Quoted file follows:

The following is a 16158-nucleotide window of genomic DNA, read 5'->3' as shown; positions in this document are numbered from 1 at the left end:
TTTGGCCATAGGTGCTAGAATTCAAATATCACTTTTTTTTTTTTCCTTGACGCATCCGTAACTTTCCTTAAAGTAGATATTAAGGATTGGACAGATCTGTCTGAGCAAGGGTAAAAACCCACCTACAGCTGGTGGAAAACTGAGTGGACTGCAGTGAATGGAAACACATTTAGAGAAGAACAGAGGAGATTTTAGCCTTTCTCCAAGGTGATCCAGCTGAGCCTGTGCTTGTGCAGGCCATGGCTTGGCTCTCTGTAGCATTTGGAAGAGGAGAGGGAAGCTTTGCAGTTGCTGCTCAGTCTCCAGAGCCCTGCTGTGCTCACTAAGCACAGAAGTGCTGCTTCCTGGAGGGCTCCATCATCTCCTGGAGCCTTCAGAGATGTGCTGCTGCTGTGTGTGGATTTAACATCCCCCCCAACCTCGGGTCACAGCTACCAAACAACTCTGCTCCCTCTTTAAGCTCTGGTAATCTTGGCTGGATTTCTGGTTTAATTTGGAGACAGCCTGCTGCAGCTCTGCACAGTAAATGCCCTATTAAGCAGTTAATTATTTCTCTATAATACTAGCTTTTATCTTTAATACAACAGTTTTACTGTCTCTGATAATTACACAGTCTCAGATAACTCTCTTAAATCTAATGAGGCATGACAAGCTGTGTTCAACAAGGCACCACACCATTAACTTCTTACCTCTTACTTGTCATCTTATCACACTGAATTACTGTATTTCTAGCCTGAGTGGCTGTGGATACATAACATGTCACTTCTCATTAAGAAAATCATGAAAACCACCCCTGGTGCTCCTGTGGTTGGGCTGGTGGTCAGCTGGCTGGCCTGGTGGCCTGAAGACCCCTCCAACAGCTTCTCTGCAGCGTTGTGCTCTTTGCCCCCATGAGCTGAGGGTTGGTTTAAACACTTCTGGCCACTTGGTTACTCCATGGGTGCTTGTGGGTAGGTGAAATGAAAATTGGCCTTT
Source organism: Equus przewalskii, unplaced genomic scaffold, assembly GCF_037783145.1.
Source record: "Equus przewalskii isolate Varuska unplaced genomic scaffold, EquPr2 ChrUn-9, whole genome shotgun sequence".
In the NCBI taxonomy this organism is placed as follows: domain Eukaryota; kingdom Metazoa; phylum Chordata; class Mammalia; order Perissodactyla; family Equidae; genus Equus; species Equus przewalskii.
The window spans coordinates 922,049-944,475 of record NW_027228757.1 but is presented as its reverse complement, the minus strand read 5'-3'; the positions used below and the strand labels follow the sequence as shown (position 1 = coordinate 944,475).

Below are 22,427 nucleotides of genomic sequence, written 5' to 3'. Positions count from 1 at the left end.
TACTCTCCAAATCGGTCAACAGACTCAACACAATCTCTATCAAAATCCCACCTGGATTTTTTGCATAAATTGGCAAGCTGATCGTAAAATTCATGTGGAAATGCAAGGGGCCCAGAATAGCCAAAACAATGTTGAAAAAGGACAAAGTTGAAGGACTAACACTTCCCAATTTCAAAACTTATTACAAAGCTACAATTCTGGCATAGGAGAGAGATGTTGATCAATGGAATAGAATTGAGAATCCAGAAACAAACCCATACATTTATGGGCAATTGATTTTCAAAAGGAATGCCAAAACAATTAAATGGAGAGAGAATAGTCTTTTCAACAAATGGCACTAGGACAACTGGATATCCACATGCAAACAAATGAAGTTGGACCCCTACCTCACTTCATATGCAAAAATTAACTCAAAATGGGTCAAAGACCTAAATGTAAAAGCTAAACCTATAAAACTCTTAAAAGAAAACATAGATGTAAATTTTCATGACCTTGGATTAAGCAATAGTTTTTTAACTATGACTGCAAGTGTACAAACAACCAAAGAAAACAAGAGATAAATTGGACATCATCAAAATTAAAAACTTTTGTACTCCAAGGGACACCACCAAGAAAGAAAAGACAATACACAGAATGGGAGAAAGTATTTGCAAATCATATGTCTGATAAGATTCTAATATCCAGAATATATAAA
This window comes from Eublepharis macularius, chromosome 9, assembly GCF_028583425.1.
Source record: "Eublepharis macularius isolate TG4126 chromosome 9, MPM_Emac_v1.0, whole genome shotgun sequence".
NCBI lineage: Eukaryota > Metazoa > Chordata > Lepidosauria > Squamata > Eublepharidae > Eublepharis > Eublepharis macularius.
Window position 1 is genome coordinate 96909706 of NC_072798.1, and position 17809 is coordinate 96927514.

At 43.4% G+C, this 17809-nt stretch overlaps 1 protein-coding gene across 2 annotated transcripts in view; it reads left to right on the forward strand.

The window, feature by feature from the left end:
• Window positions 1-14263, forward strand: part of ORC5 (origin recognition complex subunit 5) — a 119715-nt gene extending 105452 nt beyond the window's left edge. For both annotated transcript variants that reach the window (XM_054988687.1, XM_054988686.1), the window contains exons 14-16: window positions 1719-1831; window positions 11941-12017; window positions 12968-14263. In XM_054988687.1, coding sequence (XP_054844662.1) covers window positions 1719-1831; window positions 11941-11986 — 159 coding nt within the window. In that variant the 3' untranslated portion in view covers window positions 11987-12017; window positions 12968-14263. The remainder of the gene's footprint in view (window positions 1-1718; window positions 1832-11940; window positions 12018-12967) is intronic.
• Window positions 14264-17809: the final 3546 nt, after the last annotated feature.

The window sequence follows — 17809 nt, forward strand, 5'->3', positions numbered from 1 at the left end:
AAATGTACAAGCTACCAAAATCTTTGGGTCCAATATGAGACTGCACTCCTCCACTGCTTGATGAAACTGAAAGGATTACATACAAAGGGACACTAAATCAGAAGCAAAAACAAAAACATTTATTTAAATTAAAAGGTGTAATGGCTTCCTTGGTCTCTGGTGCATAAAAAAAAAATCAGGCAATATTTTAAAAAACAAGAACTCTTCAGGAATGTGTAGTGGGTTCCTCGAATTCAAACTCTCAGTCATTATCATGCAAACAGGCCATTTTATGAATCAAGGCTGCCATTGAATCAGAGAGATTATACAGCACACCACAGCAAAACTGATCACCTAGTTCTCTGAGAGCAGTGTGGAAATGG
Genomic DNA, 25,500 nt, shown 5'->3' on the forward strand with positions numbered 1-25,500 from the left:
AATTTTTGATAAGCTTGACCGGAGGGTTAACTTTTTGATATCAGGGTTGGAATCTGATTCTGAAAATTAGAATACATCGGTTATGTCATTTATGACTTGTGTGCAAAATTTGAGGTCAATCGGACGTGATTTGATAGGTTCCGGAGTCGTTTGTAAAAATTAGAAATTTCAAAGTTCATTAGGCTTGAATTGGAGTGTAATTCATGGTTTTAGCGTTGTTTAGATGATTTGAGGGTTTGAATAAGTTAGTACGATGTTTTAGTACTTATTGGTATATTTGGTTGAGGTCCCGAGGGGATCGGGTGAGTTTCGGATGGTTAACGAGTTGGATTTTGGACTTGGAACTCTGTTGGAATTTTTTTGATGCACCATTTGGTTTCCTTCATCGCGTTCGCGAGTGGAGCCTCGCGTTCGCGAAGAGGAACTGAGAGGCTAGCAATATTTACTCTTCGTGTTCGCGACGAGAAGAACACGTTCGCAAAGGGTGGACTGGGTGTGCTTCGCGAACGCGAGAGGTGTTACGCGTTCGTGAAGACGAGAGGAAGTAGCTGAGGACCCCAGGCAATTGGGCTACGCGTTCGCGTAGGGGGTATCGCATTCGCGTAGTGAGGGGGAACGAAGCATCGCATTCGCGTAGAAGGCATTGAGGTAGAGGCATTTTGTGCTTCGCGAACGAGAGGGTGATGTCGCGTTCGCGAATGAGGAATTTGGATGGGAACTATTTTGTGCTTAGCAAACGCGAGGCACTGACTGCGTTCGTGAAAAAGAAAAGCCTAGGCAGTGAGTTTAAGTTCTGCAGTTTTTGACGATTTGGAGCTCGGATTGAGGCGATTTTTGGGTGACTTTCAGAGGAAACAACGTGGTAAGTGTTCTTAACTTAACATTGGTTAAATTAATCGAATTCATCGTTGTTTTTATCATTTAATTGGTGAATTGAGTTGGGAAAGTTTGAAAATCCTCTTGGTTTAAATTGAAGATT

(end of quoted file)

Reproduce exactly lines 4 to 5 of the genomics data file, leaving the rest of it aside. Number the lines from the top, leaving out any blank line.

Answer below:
Source record: "Equus przewalskii isolate Varuska unplaced genomic scaffold, EquPr2 ChrUn-9, whole genome shotgun sequence".
In the NCBI taxonomy this organism is placed as follows: domain Eukaryota; kingdom Metazoa; phylum Chordata; class Mammalia; order Perissodactyla; family Equidae; genus Equus; species Equus przewalskii.